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Michigan Jail Nurse Denied Qualified Immunity in Detainee Death Case

By Mark Wilson

The Sixth Circuit affirmed the denial of a Michigan jail nurse’s motion for summary judgment on qualified immunity ground related to a prisoner’s death from untreated alcohol withdrawal.

On March 1, 2004, Larry Bertl was arrested for driving while intoxicated in Michigan. His blood-alcohol level was 0.26. During his arraignment the next day, the court noted Bertl was shaking. He said he had not taken his prescription Phenobarbitol since the previous day. The court again observed during Bertl’s March 3, 2004 sentencing that he displayed alcohol withdrawal symptoms known as delirium tremens (DTs).

During transport later that day, Bertl could not clearly respond to questions and police suspected he was again experiencing DTs. On May 4, 2004, transport officers were told that Bertl had DTs but had been medicated and was medically cleared for transport. Bertl had to be helped into the van and he became increasingly delusional during the trip.

Upon arrival at the Dickerson Police Facility, guards had to carry Bertl from the van. They laid him on the cell floor and told staff that he might be in DTs and needing medical attention. Nurse Renella Thomas, RN, responded.

Thomas learned Bertl was in custody on an alcohol-related charge. He was non-responsive and shaking uncontrollably. However, Thomas never entered the cell and she refused to evaluate him until guards “dressed out” Bertl in prison clothes. She left the area and did not return. When guards went to “dress out” Bertl, they noticed he was not breathing. He was taken by ambulance to a hospital where he was pronounced dead.

Kelli Bertl, representative of Bertl’s estate, sued and the case was moved to federal court. The district court denied Thomas’ motion for summary judgment, concluding “that evidence that Thomas failed to enter Bertl’s cell and check his vital signs, ordered that guards dress Bertl out before taking him to the medical clinic and failed to call a doctor established a genuine issue of material fact as to whether Thomas was deliberately and indifferent to Bertl’s medical needs.”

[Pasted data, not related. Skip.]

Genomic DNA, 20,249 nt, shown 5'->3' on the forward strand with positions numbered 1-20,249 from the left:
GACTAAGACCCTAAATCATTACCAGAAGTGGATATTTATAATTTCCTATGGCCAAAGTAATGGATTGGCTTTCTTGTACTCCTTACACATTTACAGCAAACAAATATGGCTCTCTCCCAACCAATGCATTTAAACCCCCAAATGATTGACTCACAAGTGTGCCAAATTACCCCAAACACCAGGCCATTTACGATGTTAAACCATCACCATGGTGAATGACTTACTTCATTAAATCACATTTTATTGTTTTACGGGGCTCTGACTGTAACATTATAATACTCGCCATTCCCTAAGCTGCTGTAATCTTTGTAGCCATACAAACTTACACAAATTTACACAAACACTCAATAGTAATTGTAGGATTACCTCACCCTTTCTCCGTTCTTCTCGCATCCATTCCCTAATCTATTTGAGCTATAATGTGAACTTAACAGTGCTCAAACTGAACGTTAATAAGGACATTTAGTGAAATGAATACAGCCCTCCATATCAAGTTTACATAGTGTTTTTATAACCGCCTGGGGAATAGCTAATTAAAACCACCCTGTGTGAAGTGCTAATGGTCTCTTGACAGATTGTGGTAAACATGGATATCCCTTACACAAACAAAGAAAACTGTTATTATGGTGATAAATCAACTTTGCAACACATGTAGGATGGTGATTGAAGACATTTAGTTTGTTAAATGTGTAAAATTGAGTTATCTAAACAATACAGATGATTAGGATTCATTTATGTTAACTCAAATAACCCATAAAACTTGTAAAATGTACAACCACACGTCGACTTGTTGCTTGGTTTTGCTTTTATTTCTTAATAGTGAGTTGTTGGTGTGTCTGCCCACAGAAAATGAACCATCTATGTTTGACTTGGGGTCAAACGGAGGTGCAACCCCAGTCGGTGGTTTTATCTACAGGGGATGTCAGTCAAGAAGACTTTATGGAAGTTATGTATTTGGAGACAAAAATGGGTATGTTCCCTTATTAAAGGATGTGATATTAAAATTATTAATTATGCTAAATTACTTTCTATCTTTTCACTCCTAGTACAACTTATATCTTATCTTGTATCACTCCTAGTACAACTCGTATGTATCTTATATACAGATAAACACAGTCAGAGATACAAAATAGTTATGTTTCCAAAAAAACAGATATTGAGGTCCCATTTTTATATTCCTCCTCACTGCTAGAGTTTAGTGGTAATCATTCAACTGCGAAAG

The Sixth circuit affirmed. It first concluded that it does “not have jurisdiction to consider factual and evidentiary disputes arising in interlocutory appeals.” Therefore, it could not entertain Thomas’ argument that the district court wrongly considered hearsay evidence.

The court concluded that “Bertl demonstrated the existence of a sufficiently serious medical need,” thereby satisfying “the objective component of the eight amendment deliberate indifference claim.” Additionally, “given the evidence present by Bertl, a jury could find that Thomas possessed subjective knowledge, and that Bertl satisfied the subjective component of the deliberate indifference claim. Thomas possessed awareness of facts from which she could infer that a substantial risk of harm existed, and that she also drew that inference.”
The court further found that Thomas did not comply with jail policy and her “seeming nonchalance in the face of Bertl’s visibly severe medical symptoms belies her argument that her conduct, at most, constituted negligence or mistaken judgment.

Citing Estelle v. Gamble, 429 US 97 (1976) and Scicluna v. Wells, 345 F.3d 441, 447(6th Cir. 2003), the court observed that “Thomas’ conduct violated clearly established law, and that the unlawfulness of those actions would be apparent to a reasonable official.” See: Bertl v. City of Westland, 2009 WL 247907, C.A.6 (Mich.), 2009.

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Related legal case

Bertl v. City of Westland